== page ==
Utah soccer: Experienced Utes ready to defy expectations
Seventh? Really, seventh?
To the Utah women's soccer team, it cries out for justification just how their squad, who finished third in 2013 and are returning nine starters, have been picked by the Pac-12's coaches to finish in the bottom half of the conference.
Of course, the Utes aren't waiting for a recount. After a recent practice when the poll was brought up, Katie Taylor bit her lip before offering a measured reaction.
"Every year we've tended to do better than we're picked to finish," she said. "I don't think them picking where we are has anything to do with how we're playing."
The Utes don't need to be told they belong in the Pac-12 - they know they do.
They proved it with a 10-5-6 record last year, including an unbeaten mark at home, that sent them to the NCAAs for the first time since 2006. They have players that could start on other teams, like all-Pac-12 goalkeeper Lindsey Luke, or preseason all-Pacific selection Katie Taylor who plays midfield.
These aren't hayseeds who are still windswept by the competition in their conference. They're no longer just happy to be here.
"Of course it's easy motivation to say no one believes in us, but I think the fact that they're upset about things like that means they've turned a corner," coach Rich Manning said. "The girls last year were tired of just saying how hard [the conference] is, they said 'We're going to do it.' And that was the difference."
This season's group brings in that same culture with the experience to stand behind its confidence.
Defense is the hallmark of the Utes, and the team aims to improve on their 10 shutouts last year. Luke might be the best player on the team, but she also has solid defensive players protecting ahead of her such as Megan Trabert and Katie Rigby. Newcomers Audrey Gibb and Janie Kearl, like Trabert, hail from nearby East High and could make an imposing backfield.
On attack, Taylor and Ashton Hall return as the top two point leaders, but traditionally Utah's offense comes by committee. Expect fresh faces to make an impact here: Freshman Mariah Elmer has impressed in practice with her assertiveness.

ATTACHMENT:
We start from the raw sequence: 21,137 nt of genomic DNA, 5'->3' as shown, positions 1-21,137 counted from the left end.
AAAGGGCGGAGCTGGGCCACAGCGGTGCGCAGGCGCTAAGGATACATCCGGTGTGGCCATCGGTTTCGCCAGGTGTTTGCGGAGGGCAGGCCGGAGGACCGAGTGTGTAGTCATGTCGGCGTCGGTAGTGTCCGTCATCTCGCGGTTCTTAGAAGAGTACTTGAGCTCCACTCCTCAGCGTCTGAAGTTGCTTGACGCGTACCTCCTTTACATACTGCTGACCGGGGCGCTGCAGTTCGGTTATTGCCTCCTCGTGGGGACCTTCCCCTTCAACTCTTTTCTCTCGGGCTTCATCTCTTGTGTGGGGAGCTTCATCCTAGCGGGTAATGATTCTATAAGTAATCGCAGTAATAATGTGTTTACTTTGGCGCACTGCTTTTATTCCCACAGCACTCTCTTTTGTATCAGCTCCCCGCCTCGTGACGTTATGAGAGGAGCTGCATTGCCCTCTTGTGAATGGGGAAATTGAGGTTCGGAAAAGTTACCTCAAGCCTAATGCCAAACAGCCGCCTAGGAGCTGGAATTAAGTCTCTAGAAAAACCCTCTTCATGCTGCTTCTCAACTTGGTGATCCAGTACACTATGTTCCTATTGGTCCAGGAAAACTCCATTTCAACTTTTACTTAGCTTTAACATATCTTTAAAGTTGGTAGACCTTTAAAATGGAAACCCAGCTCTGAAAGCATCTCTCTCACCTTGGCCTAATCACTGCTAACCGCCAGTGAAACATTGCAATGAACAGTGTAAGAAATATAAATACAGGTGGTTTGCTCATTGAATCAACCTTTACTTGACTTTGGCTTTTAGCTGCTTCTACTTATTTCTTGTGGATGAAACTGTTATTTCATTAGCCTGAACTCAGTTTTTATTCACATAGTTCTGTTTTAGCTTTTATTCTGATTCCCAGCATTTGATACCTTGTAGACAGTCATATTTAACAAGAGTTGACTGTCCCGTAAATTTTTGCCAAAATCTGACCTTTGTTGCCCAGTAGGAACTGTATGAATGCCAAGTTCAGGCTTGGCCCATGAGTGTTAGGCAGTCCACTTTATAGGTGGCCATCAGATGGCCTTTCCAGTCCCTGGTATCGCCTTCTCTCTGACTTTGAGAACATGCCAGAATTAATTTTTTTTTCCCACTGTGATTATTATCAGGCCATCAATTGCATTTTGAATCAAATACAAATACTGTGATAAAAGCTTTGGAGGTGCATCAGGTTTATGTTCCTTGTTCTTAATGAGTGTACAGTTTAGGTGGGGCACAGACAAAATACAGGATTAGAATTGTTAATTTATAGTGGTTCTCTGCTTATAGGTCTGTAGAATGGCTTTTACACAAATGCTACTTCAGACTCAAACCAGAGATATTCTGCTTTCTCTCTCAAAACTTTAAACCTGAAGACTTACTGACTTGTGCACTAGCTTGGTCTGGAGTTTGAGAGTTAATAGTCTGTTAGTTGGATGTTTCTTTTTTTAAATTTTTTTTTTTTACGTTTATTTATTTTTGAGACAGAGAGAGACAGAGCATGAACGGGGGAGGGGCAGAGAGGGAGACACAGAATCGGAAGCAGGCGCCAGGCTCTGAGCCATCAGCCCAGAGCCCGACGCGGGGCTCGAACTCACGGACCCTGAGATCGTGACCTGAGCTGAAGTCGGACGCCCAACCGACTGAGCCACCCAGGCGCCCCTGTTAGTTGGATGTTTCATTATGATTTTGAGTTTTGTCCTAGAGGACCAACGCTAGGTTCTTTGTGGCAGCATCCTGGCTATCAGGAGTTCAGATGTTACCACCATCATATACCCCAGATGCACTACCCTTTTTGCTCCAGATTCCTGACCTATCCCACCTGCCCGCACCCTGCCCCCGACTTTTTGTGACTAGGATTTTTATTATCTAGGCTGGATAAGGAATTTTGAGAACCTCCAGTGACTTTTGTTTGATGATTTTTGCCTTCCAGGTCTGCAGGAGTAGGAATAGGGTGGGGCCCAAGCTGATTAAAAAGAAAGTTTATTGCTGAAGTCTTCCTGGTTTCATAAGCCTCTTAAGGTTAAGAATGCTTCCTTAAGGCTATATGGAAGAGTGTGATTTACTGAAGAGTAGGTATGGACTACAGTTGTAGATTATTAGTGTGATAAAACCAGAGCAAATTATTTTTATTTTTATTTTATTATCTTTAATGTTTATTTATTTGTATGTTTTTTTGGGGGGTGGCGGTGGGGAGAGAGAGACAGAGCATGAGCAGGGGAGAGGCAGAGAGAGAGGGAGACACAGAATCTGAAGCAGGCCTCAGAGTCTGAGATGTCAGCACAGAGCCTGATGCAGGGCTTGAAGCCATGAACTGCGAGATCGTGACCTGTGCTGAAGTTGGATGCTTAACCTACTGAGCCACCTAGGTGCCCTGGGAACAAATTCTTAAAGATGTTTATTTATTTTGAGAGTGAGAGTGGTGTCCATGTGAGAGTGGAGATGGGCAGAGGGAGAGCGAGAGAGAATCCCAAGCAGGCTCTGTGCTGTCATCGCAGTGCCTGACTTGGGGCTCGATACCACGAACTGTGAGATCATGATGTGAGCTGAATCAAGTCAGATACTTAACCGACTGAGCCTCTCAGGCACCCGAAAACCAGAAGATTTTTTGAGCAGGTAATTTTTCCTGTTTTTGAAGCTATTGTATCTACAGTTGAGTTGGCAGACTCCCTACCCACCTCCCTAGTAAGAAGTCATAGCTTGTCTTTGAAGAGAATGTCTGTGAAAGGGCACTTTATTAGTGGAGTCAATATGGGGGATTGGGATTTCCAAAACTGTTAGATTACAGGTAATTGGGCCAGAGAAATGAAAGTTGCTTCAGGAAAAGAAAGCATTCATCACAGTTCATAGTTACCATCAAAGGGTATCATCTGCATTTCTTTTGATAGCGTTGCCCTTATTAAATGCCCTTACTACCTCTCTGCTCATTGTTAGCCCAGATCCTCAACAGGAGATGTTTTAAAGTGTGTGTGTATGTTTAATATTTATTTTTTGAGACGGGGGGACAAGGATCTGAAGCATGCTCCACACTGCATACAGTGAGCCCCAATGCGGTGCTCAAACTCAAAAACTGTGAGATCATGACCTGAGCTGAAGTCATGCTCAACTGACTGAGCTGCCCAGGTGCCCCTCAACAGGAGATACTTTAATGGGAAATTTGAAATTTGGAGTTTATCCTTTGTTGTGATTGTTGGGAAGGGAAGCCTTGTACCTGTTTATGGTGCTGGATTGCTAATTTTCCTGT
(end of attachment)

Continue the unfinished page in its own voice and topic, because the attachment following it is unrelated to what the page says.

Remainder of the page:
Most important, the team agrees, is mentality. They see swagger as an important element in winning games.
"I think last year there was a lot of positive energy," Luke said. "I remember game days we would all be out here, there would be this hunger and this want to make an impact. â¦ It's really about everybody being on the bus. Everybody being all in and knowing our potential."
How good could they be? Last year gives some indication.
The Utes tied No. 2 UCLA and No. 11 Cal last year. They also gave Stanford, then ranked No. 10, a run for its money before the Cardinal managed to score off a set piece.
That defeat still stings, Taylor acknowledges. So does the U.'s first-round loss to Texas A&M, a 1-0 result that made the team feel like the NCAA Tournament was over before it began.
"It was a learning experience for us, too," she said. "We hadn't made it to the NCAA tournament in 6 or 7 years, so it just kind of teased us and gave us a taste. Obviously we take it a game at a time, but I think we want to go back. We're preparing to go further this year."
And they're not waiting for anyone to tell them they deserve it.
Utah soccer starts Friday
O The Utes, picked to finish 7th in the Pac-12 conference, begin the season with a road trip:
Friday, 7 p.m. MT • Utes at Oral Roberts
Sunday, noon MT • Utes at Oklahoma
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